Peaches Geldof's death at the age of 25 has been a shock, leaving family and fans to try and figure out how such a tragedy could happen to the mother of two.
Kent police announced almost immediately that the death of famed musician Bob Geldof's daughter was "sudden and unexplained" and that they did not suspect foul play. The Daily Mail reported that the police also found "‘no evidence of hard drugs, no visible signs of injury and no suicide note."
Police are continuing their investigation into the death, though "they don't consider it suspicious," according to AP. Geldof's body has been taken to a hospital for a post-mortem to determine the cause of death. Results may take several days.
The British press are speculating about what might have happened, much of it centered on Geldof's history of dangerous diets.
In late 2011, Geldof told OK magazine about her vegetable juice diet, which she would consume exclusively for a month to lose 10 pounds.
"I do juicing. You juice vegetables and then you drink it three times a day. It's gross. I do it usually for about a month," she said at the time, "I have no willpower but with the juicing I'm like, 'I have to do it because I have to lose this extra ten pounds.'"
She added in that interview that, being in the public eye, she felt a lot of pressure to be thin. "Sometimes it’s hard. If you open any high-fashion magazine, the girls in it are stick-thin and then they've been air-brushed down to the point where it’s just like, ludicrousness. I have days when I wake up and think: 'I’m so fat.'"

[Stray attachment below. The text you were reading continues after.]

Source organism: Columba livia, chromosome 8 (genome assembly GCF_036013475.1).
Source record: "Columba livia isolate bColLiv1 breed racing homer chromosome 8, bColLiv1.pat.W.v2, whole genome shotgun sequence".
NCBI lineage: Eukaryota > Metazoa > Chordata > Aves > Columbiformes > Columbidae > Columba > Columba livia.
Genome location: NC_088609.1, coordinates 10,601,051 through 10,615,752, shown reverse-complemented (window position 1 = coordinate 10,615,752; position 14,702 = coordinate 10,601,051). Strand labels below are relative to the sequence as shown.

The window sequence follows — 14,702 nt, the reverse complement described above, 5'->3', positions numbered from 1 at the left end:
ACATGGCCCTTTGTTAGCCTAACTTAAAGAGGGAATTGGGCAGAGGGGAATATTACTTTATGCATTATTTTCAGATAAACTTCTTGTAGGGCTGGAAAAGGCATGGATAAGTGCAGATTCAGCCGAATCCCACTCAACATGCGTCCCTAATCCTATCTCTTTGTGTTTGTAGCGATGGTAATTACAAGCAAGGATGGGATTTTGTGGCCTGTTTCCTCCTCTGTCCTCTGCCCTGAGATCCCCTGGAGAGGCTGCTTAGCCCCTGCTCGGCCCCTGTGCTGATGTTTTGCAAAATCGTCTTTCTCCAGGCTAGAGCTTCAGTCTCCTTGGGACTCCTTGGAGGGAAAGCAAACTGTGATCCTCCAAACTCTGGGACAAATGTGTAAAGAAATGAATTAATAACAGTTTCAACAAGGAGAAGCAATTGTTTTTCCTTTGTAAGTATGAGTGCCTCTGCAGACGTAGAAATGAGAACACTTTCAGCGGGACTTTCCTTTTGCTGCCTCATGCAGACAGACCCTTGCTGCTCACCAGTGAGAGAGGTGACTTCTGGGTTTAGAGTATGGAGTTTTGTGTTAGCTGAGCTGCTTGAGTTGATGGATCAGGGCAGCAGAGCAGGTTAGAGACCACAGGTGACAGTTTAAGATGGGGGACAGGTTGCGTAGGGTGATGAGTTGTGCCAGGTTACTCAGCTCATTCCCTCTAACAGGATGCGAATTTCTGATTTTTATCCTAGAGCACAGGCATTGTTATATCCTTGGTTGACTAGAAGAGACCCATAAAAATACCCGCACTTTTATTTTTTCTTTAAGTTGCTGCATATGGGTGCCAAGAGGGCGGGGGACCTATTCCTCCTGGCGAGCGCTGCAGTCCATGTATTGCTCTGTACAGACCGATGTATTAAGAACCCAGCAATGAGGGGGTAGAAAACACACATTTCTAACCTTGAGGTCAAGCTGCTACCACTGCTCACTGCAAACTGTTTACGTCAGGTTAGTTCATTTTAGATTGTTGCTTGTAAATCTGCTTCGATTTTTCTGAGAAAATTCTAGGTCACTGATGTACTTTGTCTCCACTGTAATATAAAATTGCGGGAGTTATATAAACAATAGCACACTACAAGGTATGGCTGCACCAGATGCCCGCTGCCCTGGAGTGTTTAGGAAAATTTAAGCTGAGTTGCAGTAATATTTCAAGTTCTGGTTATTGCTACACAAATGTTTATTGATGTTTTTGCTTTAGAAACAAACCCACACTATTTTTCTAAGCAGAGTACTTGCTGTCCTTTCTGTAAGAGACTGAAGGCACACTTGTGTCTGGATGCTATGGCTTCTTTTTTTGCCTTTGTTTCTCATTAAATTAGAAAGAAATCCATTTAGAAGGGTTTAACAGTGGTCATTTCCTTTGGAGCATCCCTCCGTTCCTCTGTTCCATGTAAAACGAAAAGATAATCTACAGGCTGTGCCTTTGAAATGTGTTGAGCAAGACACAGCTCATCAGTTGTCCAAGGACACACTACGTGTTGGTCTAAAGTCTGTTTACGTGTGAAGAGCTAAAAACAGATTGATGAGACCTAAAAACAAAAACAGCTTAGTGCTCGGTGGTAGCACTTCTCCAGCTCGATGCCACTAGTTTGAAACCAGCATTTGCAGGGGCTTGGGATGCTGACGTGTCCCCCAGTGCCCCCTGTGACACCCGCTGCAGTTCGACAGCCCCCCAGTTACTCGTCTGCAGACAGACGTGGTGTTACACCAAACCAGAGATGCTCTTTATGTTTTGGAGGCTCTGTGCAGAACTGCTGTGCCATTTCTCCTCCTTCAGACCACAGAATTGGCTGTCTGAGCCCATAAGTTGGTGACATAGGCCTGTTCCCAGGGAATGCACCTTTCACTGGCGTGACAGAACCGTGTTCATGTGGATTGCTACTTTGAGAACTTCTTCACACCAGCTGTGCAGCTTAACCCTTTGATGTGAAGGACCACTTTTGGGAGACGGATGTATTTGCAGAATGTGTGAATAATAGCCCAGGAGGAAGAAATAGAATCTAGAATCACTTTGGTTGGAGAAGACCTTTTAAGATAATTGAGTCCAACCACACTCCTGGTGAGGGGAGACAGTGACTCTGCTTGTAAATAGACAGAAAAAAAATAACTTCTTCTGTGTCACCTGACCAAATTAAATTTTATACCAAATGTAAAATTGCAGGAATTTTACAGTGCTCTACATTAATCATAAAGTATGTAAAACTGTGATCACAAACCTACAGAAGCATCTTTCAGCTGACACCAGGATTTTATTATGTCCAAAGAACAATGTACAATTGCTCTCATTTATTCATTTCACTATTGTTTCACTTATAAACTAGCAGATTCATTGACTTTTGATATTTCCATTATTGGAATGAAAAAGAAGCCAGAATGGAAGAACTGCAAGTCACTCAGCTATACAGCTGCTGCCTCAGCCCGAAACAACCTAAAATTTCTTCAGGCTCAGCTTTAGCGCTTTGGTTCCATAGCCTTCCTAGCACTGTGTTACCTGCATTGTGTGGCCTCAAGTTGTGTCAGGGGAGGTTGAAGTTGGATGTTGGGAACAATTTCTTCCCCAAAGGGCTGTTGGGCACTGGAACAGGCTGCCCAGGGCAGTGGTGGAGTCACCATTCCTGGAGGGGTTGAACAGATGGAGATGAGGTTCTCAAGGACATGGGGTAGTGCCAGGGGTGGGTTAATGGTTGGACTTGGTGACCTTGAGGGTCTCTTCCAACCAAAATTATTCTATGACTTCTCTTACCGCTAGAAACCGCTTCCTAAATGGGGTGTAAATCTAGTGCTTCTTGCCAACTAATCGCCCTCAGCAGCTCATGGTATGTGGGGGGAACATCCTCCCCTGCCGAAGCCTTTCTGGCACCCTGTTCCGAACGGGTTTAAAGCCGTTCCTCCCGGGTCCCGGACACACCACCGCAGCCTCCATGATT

"Peaches joins a long line of celebs who are braindead when it comes to nutrition. Peaches is at high risk of electrolyte abnormalities which could lead to acute cardiac arrest. 'Rapid dieting like this not only makes you lose muscle strength but wastes away your internal organs. It is what kills anorexics. It is a stupid approach and it is irresponsible to promote this sort of disordered eating. 'It's worrying that somebody who has money and access to contacts would pick such a ridiculous way to diet."
Though this all happened in 2011, RadarOnline.com reports that worries about Geldof's weight were revived earlier this year:
Geldof’s 'worringly skinny' body raised concern during London Fashion Week in February, when she posted Instagram shots of her jaw-droopingly tiny waist and arms on Instagram. Bloggers called the look 'super skinny,' 'scary,' and expressed concern for her health."
Whatever the cause of death, Geldof leaves behind a grieving family already shaken by the death of her mother, Paula Yates, in 2000 and the apparent suicide of Yate's second husband, INXS singer Michael Hutchence, in 1997.
Geldof's husband, musician Thomas Cohen, said on Monday, "My beloved wife Peaches was adored by myself and her two sons Astala and Phaedra and I shall bring them up with their mother in their hearts everyday. We shall love her forever."
Her father, Live Aid organizer and Boomtown Rats singer Bob Geldof, also released a statement: "We are beyond pain. She was the wildest, funniest, cleverest, wittiest and the most bonkers of all of us. We loved her and will cherish her forever. Writing 'was' destroys me afresh. What a beautiful child. How is this possible that we will not see her again? How is that bearable?"
Making all this even sadder, Peaches had debuted a new column in Mother & Baby magazine just a few weeks before her death.
"After years of struggling to know myself, feeling lost at sea, rudderless and troubled, having babies through which to correct the multiple mistakes of my own traumatic childhood was beyond healing," she wrote. "I felt finally anchored in place, with lives that literally depend on me, and I am not about to let them down, not for anyone or anything."